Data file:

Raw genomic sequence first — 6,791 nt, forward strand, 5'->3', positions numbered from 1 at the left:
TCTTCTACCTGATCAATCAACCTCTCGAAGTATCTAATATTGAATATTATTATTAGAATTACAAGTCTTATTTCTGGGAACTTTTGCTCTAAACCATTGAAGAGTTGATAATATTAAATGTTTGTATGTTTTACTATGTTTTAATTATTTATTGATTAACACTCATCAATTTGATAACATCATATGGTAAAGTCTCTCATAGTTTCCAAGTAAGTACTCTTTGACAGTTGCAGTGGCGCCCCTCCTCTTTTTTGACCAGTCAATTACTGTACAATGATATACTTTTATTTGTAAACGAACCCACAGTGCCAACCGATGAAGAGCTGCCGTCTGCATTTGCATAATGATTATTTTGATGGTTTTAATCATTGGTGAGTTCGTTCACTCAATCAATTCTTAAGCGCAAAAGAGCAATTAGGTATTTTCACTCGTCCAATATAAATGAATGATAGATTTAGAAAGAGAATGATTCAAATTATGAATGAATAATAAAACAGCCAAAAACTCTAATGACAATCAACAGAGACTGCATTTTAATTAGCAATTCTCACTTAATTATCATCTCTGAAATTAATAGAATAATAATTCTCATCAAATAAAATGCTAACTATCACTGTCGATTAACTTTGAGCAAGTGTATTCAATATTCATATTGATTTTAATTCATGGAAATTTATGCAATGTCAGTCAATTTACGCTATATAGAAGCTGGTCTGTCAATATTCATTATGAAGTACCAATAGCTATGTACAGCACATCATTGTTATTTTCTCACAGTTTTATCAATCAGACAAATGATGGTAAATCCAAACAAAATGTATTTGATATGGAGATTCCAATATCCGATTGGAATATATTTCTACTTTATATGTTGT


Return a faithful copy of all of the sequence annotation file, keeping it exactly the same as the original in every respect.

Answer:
Raw genomic sequence first — 6,791 nt, forward strand, 5'->3', positions numbered from 1 at the left:
TCTTCTACCTGATCAATCAACCTCTCGAAGTATCTAATATTGAATATTATTATTAGAATTACAAGTCTTATTTCTGGGAACTTTTGCTCTAAACCATTGAAGAGTTGATAATATTAAATGTTTGTATGTTTTACTATGTTTTAATTATTTATTGATTAACACTCATCAATTTGATAACATCATATGGTAAAGTCTCTCATAGTTTCCAAGTAAGTACTCTTTGACAGTTGCAGTGGCGCCCCTCCTCTTTTTTGACCAGTCAATTACTGTACAATGATATACTTTTATTTGTAAACGAACCCACAGTGCCAACCGATGAAGAGCTGCCGTCTGCATTTGCATAATGATTATTTTGATGGTTTTAATCATTGGTGAGTTCGTTCACTCAATCAATTCTTAAGCGCAAAAGAGCAATTAGGTATTTTCACTCGTCCAATATAAATGAATGATAGATTTAGAAAGAGAATGATTCAAATTATGAATGAATAATAAAACAGCCAAAAACTCTAATGACAATCAACAGAGACTGCATTTTAATTAGCAATTCTCACTTAATTATCATCTCTGAAATTAATAGAATAATAATTCTCATCAAATAAAATGCTAACTATCACTGTCGATTAACTTTGAGCAAGTGTATTCAATATTCATATTGATTTTAATTCATGGAAATTTATGCAATGTCAGTCAATTTACGCTATATAGAAGCTGGTCTGTCAATATTCATTATGAAGTACCAATAGCTATGTACAGCACATCATTGTTATTTTCTCACAGTTTTATCAATCAGACAAATGATGGTAAATCCAAACAAAATGTATTTGATATGGAGATTCCAATATCCGATTGGAATATATTTCTACTTTATATGTTGT